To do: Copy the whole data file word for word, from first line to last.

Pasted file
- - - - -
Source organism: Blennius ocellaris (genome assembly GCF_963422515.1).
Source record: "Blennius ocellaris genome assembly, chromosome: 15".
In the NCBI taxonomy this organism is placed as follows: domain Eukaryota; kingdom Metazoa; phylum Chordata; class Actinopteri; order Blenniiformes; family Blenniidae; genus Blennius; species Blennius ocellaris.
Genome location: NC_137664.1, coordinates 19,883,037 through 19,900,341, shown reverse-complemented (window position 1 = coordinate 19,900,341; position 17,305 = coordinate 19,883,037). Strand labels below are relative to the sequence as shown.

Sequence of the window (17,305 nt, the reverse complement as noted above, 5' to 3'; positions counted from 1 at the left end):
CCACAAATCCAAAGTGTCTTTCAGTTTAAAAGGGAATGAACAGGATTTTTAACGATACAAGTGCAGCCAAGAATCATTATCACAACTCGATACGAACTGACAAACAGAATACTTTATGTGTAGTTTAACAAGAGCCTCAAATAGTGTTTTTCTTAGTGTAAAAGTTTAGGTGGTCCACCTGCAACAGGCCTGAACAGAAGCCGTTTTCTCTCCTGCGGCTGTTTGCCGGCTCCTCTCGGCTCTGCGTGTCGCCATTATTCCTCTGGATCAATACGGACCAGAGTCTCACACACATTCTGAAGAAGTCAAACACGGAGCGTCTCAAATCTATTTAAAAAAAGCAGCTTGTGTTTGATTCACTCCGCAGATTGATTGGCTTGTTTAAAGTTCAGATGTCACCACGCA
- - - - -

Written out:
Source organism: Blennius ocellaris (genome assembly GCF_963422515.1).
Source record: "Blennius ocellaris genome assembly, chromosome: 15".
In the NCBI taxonomy this organism is placed as follows: domain Eukaryota; kingdom Metazoa; phylum Chordata; class Actinopteri; order Blenniiformes; family Blenniidae; genus Blennius; species Blennius ocellaris.
Genome location: NC_137664.1, coordinates 19,883,037 through 19,900,341, shown reverse-complemented (window position 1 = coordinate 19,900,341; position 17,305 = coordinate 19,883,037). Strand labels below are relative to the sequence as shown.

Sequence of the window (17,305 nt, the reverse complement as noted above, 5' to 3'; positions counted from 1 at the left end):
CCACAAATCCAAAGTGTCTTTCAGTTTAAAAGGGAATGAACAGGATTTTTAACGATACAAGTGCAGCCAAGAATCATTATCACAACTCGATACGAACTGACAAACAGAATACTTTATGTGTAGTTTAACAAGAGCCTCAAATAGTGTTTTTCTTAGTGTAAAAGTTTAGGTGGTCCACCTGCAACAGGCCTGAACAGAAGCCGTTTTCTCTCCTGCGGCTGTTTGCCGGCTCCTCTCGGCTCTGCGTGTCGCCATTATTCCTCTGGATCAATACGGACCAGAGTCTCACACACATTCTGAAGAAGTCAAACACGGAGCGTCTCAAATCTATTTAAAAAAAGCAGCTTGTGTTTGATTCACTCCGCAGATTGATTGGCTTGTTTAAAGTTCAGATGTCACCACGCA